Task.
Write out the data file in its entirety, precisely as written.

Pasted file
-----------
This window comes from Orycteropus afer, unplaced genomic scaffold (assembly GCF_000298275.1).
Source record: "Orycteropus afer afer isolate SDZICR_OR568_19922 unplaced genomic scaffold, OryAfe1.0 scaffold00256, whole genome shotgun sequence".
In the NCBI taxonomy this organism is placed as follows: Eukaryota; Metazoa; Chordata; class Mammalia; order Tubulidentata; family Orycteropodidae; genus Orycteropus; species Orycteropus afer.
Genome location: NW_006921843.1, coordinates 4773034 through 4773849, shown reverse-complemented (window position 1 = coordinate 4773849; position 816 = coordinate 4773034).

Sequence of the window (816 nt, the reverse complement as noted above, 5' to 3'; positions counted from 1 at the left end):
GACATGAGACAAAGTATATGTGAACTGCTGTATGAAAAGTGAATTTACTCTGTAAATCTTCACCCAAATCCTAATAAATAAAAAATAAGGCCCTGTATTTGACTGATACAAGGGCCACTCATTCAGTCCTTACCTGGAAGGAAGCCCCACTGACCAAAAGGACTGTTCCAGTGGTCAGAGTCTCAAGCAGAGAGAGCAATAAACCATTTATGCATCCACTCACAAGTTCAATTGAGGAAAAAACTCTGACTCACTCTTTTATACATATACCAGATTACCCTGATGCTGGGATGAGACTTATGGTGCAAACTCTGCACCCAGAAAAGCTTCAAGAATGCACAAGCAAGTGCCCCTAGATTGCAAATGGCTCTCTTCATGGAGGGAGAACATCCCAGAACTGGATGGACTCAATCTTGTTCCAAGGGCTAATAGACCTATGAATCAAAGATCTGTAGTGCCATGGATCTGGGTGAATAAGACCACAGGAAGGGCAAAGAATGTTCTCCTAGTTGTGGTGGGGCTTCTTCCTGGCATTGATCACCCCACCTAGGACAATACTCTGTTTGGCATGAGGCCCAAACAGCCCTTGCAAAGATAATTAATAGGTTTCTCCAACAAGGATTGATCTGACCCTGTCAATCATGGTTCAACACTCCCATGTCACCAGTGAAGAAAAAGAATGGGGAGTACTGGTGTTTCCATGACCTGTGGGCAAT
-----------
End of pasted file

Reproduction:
This window comes from Orycteropus afer, unplaced genomic scaffold (assembly GCF_000298275.1).
Source record: "Orycteropus afer afer isolate SDZICR_OR568_19922 unplaced genomic scaffold, OryAfe1.0 scaffold00256, whole genome shotgun sequence".
In the NCBI taxonomy this organism is placed as follows: Eukaryota; Metazoa; Chordata; class Mammalia; order Tubulidentata; family Orycteropodidae; genus Orycteropus; species Orycteropus afer.
Genome location: NW_006921843.1, coordinates 4773034 through 4773849, shown reverse-complemented (window position 1 = coordinate 4773849; position 816 = coordinate 4773034).

Sequence of the window (816 nt, the reverse complement as noted above, 5' to 3'; positions counted from 1 at the left end):
GACATGAGACAAAGTATATGTGAACTGCTGTATGAAAAGTGAATTTACTCTGTAAATCTTCACCCAAATCCTAATAAATAAAAAATAAGGCCCTGTATTTGACTGATACAAGGGCCACTCATTCAGTCCTTACCTGGAAGGAAGCCCCACTGACCAAAAGGACTGTTCCAGTGGTCAGAGTCTCAAGCAGAGAGAGCAATAAACCATTTATGCATCCACTCACAAGTTCAATTGAGGAAAAAACTCTGACTCACTCTTTTATACATATACCAGATTACCCTGATGCTGGGATGAGACTTATGGTGCAAACTCTGCACCCAGAAAAGCTTCAAGAATGCACAAGCAAGTGCCCCTAGATTGCAAATGGCTCTCTTCATGGAGGGAGAACATCCCAGAACTGGATGGACTCAATCTTGTTCCAAGGGCTAATAGACCTATGAATCAAAGATCTGTAGTGCCATGGATCTGGGTGAATAAGACCACAGGAAGGGCAAAGAATGTTCTCCTAGTTGTGGTGGGGCTTCTTCCTGGCATTGATCACCCCACCTAGGACAATACTCTGTTTGGCATGAGGCCCAAACAGCCCTTGCAAAGATAATTAATAGGTTTCTCCAACAAGGATTGATCTGACCCTGTCAATCATGGTTCAACACTCCCATGTCACCAGTGAAGAAAAAGAATGGGGAGTACTGGTGTTTCCATGACCTGTGGGCAAT